Monday, 9 October, 2017 UTC


Summary

The following is a short extract from our new book, JavaScript: Novice to Ninja, 2nd Edition, written by Darren Jones. It's the ultimate beginner's guide to JavaScript. SitePoint Premium members get access with their membership, or you can buy a copy in stores worldwide.
The dynamic nature of JavaScript means that a function is able to not only call itself, but define itself, and even redefine itself. This is done by assigning an anonymous function to a variable that has the same name as the function.
Consider the following function:
function party(){
console.log('Wow this is amazing!');
party = function(){
    console.log('Been there, got the T-Shirt');
}
}
            
This logs a message in the console, then redefines itself to log a different message in the console. When the function has been called once, it will be as if it was defined like this:
function party() {
console.log('Been there, got the T-Shirt');
}
            
Every time the function is called after the first time, it will log the message “Been there, got the T-Shirt”:
party();
<< 'Wow this is amazing!'

party();
<< 'Been there, got the T-Shirt'

party();
<< 'Been there, got the T-Shirt'
            
If the function is also assigned to another variable, this variable will maintain the original function definition and not be rewritten. This is because the original function is assigned to a variable, then within the function, a variable with the same name as the function is assigned to a different function. You can see an example of this if we create a variable called beachParty that is assigned to the party() function before it is called for the first time and redefined:
function party(){
console.log('Wow this is amazing!');
party = function(){
    console.log('Been there, got the T-Shirt');
}
}

const beachParty = party; // note that the party function has not been invoked

beachParty(); // the party() function has now been redefined, even though it hasn't been called explicitly
<< 'Wow this is amazing!'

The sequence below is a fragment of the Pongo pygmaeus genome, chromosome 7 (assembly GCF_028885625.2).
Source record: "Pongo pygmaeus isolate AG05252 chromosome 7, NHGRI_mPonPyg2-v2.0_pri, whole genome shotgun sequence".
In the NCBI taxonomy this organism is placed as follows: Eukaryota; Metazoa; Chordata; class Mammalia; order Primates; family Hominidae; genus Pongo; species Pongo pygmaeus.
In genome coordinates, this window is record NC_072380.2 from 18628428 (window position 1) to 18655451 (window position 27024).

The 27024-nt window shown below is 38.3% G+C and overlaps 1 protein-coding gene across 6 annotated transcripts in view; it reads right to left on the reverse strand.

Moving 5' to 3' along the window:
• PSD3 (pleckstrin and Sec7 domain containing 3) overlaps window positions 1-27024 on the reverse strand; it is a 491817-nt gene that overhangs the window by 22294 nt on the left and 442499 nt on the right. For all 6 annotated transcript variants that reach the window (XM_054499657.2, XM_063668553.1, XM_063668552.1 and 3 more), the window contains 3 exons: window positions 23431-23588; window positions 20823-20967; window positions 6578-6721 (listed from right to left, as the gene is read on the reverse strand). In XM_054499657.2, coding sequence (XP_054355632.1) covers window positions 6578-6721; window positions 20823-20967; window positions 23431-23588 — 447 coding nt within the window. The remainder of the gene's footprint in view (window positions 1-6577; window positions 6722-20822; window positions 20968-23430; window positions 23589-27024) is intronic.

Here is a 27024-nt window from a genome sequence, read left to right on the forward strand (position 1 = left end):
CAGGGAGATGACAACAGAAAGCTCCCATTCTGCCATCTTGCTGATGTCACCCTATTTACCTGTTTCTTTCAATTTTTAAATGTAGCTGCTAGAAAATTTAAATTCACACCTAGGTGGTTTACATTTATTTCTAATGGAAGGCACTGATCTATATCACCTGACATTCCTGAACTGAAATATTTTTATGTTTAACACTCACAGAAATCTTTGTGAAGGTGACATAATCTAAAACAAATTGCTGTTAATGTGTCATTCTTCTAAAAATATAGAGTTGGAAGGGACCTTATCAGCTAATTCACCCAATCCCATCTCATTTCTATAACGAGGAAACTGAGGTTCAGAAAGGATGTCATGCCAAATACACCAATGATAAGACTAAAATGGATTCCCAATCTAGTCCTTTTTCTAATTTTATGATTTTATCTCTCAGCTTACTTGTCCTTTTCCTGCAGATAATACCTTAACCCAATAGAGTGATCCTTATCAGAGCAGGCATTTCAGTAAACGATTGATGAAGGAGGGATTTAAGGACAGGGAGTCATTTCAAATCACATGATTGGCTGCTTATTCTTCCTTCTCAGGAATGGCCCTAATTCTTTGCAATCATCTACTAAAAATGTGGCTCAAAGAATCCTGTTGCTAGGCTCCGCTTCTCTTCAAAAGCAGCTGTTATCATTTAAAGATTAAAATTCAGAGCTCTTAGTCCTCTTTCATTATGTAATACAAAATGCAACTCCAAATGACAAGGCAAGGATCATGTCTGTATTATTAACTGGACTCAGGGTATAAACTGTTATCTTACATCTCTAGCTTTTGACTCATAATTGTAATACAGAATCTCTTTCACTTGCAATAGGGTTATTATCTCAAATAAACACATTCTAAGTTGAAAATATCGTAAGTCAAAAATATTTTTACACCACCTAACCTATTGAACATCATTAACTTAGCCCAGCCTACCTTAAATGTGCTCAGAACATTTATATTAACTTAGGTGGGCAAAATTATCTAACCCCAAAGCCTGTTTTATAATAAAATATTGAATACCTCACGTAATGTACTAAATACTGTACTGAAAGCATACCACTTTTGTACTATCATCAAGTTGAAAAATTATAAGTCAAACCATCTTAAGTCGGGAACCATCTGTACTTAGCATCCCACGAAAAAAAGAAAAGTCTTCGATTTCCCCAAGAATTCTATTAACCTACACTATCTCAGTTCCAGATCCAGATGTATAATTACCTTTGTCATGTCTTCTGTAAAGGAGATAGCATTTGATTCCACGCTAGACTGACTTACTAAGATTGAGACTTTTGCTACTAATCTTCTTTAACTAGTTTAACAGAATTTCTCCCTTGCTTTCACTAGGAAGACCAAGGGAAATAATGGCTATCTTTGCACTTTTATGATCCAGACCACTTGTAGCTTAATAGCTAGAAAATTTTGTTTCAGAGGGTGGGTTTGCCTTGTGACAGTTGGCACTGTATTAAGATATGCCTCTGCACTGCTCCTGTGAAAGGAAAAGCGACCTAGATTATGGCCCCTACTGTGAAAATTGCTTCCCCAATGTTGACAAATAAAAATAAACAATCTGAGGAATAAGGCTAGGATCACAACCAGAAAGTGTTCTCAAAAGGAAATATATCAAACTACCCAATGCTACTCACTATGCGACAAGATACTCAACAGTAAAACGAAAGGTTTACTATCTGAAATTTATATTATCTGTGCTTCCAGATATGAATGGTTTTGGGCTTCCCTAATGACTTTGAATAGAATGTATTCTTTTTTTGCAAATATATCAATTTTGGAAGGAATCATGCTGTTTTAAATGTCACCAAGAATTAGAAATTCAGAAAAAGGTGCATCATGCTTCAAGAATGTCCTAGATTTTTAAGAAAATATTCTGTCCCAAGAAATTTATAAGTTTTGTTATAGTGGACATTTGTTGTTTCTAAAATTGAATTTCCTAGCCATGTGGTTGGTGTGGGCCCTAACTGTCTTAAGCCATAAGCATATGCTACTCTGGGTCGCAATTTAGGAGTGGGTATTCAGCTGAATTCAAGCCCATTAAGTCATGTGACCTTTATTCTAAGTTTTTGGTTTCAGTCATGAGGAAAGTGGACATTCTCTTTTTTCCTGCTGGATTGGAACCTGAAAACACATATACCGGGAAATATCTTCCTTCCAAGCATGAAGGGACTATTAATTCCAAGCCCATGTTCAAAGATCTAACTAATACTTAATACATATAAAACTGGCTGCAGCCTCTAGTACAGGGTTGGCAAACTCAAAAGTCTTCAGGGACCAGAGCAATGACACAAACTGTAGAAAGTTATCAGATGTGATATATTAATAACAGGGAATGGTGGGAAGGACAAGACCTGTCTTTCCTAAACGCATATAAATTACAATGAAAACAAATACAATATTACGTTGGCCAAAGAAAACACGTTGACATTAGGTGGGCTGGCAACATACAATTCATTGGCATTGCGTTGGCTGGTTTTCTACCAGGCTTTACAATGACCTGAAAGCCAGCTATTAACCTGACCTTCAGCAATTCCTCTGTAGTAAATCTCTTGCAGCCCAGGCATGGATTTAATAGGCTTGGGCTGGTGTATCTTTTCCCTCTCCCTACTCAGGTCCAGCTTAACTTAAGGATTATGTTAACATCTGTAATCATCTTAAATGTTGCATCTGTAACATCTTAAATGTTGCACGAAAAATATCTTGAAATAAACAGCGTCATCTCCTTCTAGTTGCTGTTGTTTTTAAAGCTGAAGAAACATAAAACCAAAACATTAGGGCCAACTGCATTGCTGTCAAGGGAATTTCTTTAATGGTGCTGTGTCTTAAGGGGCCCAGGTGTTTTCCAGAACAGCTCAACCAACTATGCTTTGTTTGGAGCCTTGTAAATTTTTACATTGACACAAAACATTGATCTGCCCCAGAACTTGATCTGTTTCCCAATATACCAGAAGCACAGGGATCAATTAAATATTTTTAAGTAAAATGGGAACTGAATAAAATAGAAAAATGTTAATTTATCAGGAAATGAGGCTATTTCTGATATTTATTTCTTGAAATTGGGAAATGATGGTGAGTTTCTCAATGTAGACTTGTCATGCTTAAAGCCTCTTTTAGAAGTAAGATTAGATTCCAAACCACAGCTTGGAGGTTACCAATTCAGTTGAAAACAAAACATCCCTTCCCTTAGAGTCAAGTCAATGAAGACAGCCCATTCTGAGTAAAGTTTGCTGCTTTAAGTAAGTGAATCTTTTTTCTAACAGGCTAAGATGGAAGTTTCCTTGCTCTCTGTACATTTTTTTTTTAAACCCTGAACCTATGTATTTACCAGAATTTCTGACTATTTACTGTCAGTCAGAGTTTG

party(); 
<< 'Been there, got the T-Shirt'

beachParty(); // but this function hasn't been redefined
<< 'Wow this is amazing!'

beachParty(); // no matter how many times this is called it will remain the same
<< 'Wow this is amazing!'
            

Losing Properties

Be careful: if any properties have previously been set on the function, these will be lost when the function redefines itself. In the previous example, we can set a music property, and see that it no longer exists after the function has been invoked and redefined:
function party() {
console.log('Wow this is amazing!');
party = function(){
console.log('Been there, got the T-Shirt');
}
}

party.music = 'Classical Jazz'; // set a property of the function

party();
<< "Wow this is amazing!"

party.music; // function has now been redefined, so the property doesn't exist
<< undefined
This is called the Lazy Definition Pattern and is often used when some initialization code is required the first time it’s invoked. This means the initialization can be done the first time it’s called, then the function can be redefined to what you want it to be for every subsequent invocation.

Init-Time Branching

This technique can be used with the feature detection that we discussed in the last chapter to create functions that rewrite themselves, known as init-time branching. This enables the functions to work more effectively in the browser, and avoid checking for features every time they’re invoked.
Let’s take the example of our fictional unicorn object that’s yet to have full support in all browsers. In the last chapter, we looked at how we can use feature detection to check if this is supported. Now we can go one step further: we can define a function based on whether certain methods are supported. This means we only need to check for support the first time the function is called:
function ride(){
    if (window.unicorn) { 
        ride = function(){
        // some code that uses the brand new and sparkly unicorn methods
        return 'Riding on a unicorn is the best!';
    }
    } else {
        ride = function(){
        // some code that uses the older pony methods
        return 'Riding on a pony is still pretty good';
    }
    }
    return ride();
}
            
After we’ve checked whether the window.unicorn object exists (by checking to see if it’s truthy), we’ve rewritten the ride() function according to the outcome. Right at the end of the function, we call it again so that the rewritten function is now invoked, and the relevant value returned. One thing to be aware of is that the function is invoked twice the first time, although it becomes more efficient each subsequent time it’s invoked. Let’s take a look at how it works:
Continue reading %JavaScript Functions That Define and Rewrite Themselves%